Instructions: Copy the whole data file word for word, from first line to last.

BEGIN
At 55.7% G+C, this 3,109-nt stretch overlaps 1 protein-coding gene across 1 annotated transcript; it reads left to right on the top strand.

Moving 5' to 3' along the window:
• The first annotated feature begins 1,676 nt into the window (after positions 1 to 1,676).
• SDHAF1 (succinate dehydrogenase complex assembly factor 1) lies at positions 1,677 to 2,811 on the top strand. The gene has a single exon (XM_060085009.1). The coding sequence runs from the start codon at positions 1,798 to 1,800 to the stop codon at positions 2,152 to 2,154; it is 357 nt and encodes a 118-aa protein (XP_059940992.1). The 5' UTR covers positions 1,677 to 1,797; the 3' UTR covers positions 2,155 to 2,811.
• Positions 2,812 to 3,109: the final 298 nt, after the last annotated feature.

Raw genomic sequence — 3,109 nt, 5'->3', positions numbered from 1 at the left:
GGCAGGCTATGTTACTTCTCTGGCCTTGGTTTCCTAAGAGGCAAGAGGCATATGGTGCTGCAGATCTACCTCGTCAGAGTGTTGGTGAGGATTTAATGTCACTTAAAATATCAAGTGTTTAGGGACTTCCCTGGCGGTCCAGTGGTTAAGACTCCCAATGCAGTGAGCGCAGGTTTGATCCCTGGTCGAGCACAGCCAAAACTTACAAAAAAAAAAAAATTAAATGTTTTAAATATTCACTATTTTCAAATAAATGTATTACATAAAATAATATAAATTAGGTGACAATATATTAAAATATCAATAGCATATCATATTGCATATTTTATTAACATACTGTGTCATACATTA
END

At 55.7% G+C, this 3,109-nt stretch overlaps 1 protein-coding gene across 1 annotated transcript; it reads left to right on the top strand.

Moving 5' to 3' along the window:
• The first annotated feature begins 1,676 nt into the window (after positions 1 to 1,676).
• SDHAF1 (succinate dehydrogenase complex assembly factor 1) lies at positions 1,677 to 2,811 on the top strand. The gene has a single exon (XM_060085009.1). The coding sequence runs from the start codon at positions 1,798 to 1,800 to the stop codon at positions 2,152 to 2,154; it is 357 nt and encodes a 118-aa protein (XP_059940992.1). The 5' UTR covers positions 1,677 to 1,797; the 3' UTR covers positions 2,155 to 2,811.
• Positions 2,812 to 3,109: the final 298 nt, after the last annotated feature.

Raw genomic sequence — 3,109 nt, 5'->3', positions numbered from 1 at the left:
GGCAGGCTATGTTACTTCTCTGGCCTTGGTTTCCTAAGAGGCAAGAGGCATATGGTGCTGCAGATCTACCTCGTCAGAGTGTTGGTGAGGATTTAATGTCACTTAAAATATCAAGTGTTTAGGGACTTCCCTGGCGGTCCAGTGGTTAAGACTCCCAATGCAGTGAGCGCAGGTTTGATCCCTGGTCGAGCACAGCCAAAACTTACAAAAAAAAAAAAATTAAATGTTTTAAATATTCACTATTTTCAAATAAATGTATTACATAAAATAATATAAATTAGGTGACAATATATTAAAATATCAATAGCATATCATATTGCATATTTTATTAACATACTGTGTCATACATTA